Stories from around the Chicago-area Jewish community.

sally preminger

The 18-month program of the Jewish Federations of North America has been launched to position key Federation staff across the continent as innovators in working with the next generation of leaders in the Jewish community.


Two doctors-Adi Leiba, who is Israeli, and Khadra Salami, who is Palestinian-visited Chicago in February. They were on tour to promote Project Rozana. 

From sundown on March 9 to sundown on March 10, more than 50,000 people will shut their phones off.

JC Immigrant Exhibit

The plight of refugees, including today's Syrians and Iraqis, is not mentioned specifically in Chicago artist Ellen Rothenberg's installation "ISO 6346: ineluctable immigrant," which can be seen at the Spertus Institute for Jewish Learning and Leadership's gallery through April 24.

King Harris 790

Harris, who has been named the Jewish United Fund’s 2018 General Campaign Chairman, tells the tale of his grandfather, a self-made man who sold peacock feathers for women’s hats when he was 13 and eventually started what became a prosperous woolen goods business in Minneapolis-St. Paul.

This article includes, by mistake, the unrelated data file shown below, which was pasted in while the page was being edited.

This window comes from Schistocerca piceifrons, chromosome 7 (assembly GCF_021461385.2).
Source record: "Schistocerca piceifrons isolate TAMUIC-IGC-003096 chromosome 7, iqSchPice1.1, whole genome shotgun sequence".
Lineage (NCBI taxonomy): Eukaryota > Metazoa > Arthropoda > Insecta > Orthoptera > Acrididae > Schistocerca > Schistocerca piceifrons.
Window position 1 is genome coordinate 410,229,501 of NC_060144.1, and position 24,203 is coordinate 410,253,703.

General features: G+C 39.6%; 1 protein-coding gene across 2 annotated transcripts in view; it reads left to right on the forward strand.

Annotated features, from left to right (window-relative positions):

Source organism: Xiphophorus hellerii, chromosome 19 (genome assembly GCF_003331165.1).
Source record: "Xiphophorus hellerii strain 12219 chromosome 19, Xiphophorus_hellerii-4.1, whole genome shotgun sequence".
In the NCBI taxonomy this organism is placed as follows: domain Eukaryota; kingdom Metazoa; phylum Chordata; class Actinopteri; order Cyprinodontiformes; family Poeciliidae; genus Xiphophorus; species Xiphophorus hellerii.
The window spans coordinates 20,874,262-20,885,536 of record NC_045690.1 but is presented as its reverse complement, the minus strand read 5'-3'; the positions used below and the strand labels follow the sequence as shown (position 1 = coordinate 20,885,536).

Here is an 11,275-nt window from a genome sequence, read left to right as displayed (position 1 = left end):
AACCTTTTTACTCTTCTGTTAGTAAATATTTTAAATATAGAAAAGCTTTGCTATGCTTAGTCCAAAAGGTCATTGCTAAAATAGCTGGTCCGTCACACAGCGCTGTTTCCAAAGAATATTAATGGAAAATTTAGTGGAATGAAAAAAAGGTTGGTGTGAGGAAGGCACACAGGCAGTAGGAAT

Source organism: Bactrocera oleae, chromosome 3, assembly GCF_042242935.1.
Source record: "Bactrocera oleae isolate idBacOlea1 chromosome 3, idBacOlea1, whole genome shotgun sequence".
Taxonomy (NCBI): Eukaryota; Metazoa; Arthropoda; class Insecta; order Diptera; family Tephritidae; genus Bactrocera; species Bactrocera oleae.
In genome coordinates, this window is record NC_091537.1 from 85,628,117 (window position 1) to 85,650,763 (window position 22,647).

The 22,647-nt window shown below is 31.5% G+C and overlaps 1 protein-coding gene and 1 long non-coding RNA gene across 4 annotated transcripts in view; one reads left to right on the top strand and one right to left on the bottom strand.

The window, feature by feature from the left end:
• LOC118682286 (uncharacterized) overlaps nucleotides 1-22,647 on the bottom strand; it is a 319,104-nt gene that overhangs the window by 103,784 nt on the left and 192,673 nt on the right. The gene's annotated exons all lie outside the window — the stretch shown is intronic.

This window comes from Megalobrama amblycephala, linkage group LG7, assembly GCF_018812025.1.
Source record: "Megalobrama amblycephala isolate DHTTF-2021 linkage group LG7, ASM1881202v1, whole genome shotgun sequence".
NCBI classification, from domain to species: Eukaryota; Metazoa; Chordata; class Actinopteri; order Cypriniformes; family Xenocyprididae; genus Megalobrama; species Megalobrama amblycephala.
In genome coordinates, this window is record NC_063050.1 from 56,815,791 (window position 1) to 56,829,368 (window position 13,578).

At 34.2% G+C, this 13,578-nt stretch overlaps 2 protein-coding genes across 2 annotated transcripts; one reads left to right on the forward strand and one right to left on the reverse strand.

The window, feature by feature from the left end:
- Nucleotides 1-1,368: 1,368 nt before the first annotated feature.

18 Under 18 2018

The second "18 Under 18" cohort represents 14 Chicago-area schools and 15 synagogues. 

Rabbis from across Chicagoland joined the multifaith coalition to support a legislative solution for these young adults brought to the U.S. as children without official immigration documents.

Grandma Love 2

Not too long ago, I saw what is now my favorite Disney movie. The guiding light in the movie, Moana, is her grandmother, and that is one of the main reasons I loved the movie. As someone who was fortunate enough to grow up with wonderful grandmothers, this twist in the story spoke to me. 

Finding love photo

Two years ago, I made the decision to change out of my pajamas, pause Netflix, and attend a Shabbat dinner. This was not an unusual occurrence for me, at the time a 26-year-old singleton living in Lakeview hoping for love.

the climb

The final steps to the top of Masada were the hardest for Lynne Reisner. It was a climb that had taken a year and a half.

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